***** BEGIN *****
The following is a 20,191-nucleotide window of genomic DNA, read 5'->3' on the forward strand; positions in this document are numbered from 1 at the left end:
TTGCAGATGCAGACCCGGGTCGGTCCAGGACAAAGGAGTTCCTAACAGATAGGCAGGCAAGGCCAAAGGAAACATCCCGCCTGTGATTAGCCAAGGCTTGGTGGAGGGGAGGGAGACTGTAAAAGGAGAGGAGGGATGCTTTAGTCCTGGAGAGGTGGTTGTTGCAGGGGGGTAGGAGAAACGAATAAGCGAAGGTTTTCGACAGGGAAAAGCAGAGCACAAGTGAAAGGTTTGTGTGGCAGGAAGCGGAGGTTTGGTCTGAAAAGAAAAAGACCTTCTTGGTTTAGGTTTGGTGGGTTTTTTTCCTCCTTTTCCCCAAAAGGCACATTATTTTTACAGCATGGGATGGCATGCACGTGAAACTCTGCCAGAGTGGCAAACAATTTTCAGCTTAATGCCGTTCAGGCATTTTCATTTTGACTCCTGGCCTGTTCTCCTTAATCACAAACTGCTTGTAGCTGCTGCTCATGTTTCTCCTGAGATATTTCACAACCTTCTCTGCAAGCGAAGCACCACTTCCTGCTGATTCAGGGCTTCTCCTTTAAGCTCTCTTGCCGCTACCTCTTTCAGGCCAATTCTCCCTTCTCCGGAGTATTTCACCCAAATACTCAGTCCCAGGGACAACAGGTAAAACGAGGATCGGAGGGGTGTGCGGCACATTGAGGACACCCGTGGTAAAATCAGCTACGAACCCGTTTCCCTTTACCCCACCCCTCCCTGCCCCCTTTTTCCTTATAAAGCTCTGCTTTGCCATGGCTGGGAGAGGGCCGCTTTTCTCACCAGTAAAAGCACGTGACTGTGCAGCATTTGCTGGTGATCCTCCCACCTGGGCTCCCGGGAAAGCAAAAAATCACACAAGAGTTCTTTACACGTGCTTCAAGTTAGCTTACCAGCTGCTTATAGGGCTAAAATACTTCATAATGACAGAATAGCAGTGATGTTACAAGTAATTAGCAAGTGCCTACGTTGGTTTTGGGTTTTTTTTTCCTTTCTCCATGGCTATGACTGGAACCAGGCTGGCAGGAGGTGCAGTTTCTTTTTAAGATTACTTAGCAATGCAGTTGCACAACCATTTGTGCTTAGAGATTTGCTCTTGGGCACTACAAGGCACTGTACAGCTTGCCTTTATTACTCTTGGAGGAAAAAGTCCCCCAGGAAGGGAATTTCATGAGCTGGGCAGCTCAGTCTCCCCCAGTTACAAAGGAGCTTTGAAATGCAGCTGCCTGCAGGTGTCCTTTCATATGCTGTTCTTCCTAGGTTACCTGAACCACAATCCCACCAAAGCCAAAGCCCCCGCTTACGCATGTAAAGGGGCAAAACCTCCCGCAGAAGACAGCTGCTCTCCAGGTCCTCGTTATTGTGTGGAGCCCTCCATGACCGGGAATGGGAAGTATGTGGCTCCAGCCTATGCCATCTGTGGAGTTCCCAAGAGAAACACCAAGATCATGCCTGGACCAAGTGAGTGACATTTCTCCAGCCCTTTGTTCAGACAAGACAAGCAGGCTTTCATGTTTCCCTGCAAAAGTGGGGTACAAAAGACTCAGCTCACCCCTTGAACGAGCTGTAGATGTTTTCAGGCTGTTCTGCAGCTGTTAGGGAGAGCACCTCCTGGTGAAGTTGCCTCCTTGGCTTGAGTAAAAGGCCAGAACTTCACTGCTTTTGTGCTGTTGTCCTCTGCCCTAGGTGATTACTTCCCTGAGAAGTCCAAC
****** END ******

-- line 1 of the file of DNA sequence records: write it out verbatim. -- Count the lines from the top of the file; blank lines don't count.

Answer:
The following is a 20,191-nucleotide window of genomic DNA, read 5'->3' on the forward strand; positions in this document are numbered from 1 at the left end: